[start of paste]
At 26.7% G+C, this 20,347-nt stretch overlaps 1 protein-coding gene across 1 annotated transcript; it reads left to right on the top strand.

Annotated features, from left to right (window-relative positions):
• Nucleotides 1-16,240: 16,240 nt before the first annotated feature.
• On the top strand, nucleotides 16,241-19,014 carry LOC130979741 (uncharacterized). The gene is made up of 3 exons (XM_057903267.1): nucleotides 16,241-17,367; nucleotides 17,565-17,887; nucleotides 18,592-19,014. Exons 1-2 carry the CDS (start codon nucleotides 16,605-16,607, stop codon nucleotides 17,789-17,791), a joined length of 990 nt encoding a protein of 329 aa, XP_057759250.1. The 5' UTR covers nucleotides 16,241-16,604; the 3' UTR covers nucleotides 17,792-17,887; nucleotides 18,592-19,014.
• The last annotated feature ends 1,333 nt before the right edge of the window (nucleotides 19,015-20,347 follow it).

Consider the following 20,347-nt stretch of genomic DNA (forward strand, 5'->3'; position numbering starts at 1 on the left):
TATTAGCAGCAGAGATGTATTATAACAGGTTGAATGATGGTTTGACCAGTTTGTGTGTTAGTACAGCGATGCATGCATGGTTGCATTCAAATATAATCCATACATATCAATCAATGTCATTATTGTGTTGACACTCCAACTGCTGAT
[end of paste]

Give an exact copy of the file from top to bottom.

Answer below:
At 26.7% G+C, this 20,347-nt stretch overlaps 1 protein-coding gene across 1 annotated transcript; it reads left to right on the top strand.

Annotated features, from left to right (window-relative positions):
• Nucleotides 1-16,240: 16,240 nt before the first annotated feature.
• On the top strand, nucleotides 16,241-19,014 carry LOC130979741 (uncharacterized). The gene is made up of 3 exons (XM_057903267.1): nucleotides 16,241-17,367; nucleotides 17,565-17,887; nucleotides 18,592-19,014. Exons 1-2 carry the CDS (start codon nucleotides 16,605-16,607, stop codon nucleotides 17,789-17,791), a joined length of 990 nt encoding a protein of 329 aa, XP_057759250.1. The 5' UTR covers nucleotides 16,241-16,604; the 3' UTR covers nucleotides 17,792-17,887; nucleotides 18,592-19,014.
• The last annotated feature ends 1,333 nt before the right edge of the window (nucleotides 19,015-20,347 follow it).

Consider the following 20,347-nt stretch of genomic DNA (forward strand, 5'->3'; position numbering starts at 1 on the left):
TATTAGCAGCAGAGATGTATTATAACAGGTTGAATGATGGTTTGACCAGTTTGTGTGTTAGTACAGCGATGCATGCATGGTTGCATTCAAATATAATCCATACATATCAATCAATGTCATTATTGTGTTGACACTCCAACTGCTGAT